According to a Gallup roll, 1 out of 6 full- and part-time working Americans are also a caregiver for a loved one. Typically, a caregiver is an unpaid individual who assists an elderly or disabled family member, relative, or friend. It is estimated by the National Alliance for Caregiving and ARPA that 70 percent of working caregivers are forced to miss an average of 6.6 days of work annually because of their care-giving responsibilities.
As the baby-boomer generation continues to age, it is likely that younger employees will take on caregiver responsibilities. Of the 129 U.S. benefits managers surveyed by the Northeast Business Group on Health (NEBGH) and AARP, 66 percent agree that caregiving will become an important issue to their workers over the next five years. Forty-five percent of these managers say that caregiving benefits are one of their top 10 priorities for health and benefits issues.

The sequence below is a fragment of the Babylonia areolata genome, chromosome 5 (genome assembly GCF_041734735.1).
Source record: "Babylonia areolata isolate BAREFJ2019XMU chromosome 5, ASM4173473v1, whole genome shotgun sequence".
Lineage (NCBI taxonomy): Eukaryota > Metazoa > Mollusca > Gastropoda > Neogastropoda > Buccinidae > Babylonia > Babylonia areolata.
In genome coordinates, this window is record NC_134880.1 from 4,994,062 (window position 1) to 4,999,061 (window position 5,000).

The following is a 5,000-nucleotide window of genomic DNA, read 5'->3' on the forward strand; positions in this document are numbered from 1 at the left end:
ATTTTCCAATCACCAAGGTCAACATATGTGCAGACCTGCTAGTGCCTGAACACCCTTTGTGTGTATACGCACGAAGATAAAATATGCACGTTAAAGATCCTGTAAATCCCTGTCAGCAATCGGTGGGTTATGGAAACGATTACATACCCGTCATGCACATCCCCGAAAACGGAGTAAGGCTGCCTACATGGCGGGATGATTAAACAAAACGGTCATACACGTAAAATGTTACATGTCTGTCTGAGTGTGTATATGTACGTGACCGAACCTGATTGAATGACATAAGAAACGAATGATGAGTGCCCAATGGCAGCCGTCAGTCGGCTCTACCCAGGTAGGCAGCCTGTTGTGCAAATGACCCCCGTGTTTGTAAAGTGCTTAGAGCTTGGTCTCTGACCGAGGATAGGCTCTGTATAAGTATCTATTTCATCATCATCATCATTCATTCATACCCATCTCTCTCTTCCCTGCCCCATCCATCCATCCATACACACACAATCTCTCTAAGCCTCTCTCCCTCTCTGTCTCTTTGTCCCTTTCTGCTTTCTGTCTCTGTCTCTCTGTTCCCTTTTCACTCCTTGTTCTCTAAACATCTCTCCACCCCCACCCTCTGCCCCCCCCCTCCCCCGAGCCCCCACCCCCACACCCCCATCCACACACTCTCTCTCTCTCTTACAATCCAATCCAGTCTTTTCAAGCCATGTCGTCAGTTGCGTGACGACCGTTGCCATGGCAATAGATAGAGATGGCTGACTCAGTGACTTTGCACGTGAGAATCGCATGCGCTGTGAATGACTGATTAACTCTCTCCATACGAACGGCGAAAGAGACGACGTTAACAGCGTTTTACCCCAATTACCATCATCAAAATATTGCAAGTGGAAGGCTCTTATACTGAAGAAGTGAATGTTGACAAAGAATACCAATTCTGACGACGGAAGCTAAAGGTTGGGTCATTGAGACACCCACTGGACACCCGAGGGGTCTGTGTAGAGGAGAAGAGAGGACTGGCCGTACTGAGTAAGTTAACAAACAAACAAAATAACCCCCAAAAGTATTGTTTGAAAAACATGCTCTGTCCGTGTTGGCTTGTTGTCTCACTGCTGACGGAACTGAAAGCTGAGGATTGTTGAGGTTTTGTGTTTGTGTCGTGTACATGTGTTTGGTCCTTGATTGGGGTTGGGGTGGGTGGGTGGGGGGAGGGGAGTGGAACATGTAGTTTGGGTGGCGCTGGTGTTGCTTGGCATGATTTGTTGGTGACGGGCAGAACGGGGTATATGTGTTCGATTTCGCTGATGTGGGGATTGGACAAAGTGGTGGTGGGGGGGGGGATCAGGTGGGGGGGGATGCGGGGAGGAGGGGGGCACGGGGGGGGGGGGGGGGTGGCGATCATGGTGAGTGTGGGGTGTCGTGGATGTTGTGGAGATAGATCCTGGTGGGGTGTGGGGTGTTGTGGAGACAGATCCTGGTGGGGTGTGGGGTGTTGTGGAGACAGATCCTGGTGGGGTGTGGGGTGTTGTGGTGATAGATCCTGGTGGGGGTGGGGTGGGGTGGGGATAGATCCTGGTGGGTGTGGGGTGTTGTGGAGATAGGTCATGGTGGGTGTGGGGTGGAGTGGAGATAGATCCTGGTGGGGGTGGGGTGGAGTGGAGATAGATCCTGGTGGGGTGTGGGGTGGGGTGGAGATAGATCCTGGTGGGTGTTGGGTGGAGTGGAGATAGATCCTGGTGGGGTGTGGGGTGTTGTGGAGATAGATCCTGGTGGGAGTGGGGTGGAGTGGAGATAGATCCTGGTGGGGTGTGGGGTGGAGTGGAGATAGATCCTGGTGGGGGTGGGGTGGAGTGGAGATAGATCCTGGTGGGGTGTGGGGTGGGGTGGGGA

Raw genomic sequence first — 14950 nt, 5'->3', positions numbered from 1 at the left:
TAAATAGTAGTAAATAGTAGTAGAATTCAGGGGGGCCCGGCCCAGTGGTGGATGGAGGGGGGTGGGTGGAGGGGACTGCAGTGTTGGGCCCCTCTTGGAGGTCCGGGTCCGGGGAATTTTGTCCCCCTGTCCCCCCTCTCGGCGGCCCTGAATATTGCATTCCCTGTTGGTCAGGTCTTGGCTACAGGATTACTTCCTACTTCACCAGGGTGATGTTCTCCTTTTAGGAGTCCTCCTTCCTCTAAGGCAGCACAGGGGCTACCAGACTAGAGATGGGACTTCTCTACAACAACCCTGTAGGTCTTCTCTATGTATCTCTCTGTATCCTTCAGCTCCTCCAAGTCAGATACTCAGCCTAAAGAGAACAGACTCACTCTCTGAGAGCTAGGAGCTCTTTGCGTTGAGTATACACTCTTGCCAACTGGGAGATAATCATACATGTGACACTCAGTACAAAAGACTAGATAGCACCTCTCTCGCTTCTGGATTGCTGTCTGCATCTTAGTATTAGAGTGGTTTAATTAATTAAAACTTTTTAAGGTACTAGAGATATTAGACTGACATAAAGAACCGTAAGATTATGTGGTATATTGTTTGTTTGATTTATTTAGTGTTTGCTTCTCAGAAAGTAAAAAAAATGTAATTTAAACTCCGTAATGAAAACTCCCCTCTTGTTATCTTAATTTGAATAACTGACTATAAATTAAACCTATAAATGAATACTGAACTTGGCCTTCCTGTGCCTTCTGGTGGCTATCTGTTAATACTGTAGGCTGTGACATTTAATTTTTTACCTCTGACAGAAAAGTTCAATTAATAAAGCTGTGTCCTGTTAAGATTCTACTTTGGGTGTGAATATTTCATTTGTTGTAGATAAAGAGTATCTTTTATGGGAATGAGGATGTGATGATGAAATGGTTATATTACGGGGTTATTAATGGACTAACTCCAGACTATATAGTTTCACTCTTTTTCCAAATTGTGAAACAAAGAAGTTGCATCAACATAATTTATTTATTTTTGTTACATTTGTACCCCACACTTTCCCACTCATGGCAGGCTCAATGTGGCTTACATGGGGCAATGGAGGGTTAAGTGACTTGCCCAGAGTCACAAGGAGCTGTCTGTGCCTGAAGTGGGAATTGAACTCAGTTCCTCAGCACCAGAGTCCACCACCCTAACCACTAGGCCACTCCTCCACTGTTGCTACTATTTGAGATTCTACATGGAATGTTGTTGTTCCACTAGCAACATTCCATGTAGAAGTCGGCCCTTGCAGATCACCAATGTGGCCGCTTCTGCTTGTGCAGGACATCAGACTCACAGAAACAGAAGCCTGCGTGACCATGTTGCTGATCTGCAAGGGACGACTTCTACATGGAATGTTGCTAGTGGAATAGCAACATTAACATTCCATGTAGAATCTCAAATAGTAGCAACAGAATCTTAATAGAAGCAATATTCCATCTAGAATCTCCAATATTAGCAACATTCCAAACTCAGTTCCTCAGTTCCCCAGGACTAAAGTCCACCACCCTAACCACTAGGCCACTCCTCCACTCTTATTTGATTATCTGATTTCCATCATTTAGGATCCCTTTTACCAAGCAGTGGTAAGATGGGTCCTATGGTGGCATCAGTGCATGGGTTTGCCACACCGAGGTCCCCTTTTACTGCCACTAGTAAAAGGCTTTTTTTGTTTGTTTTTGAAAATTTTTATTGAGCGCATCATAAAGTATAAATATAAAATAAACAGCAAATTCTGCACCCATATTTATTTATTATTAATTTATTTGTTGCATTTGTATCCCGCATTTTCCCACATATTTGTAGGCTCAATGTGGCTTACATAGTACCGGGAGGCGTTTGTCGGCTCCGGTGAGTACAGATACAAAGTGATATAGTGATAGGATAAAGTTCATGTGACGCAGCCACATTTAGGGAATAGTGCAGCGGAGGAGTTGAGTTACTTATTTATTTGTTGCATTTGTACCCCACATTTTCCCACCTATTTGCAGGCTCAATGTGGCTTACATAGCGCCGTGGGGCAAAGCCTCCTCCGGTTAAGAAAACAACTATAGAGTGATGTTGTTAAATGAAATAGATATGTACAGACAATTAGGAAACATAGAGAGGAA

Learn more about what caregiver benefits look like, why your organization should consider offering them, and how you can implement moving forward here: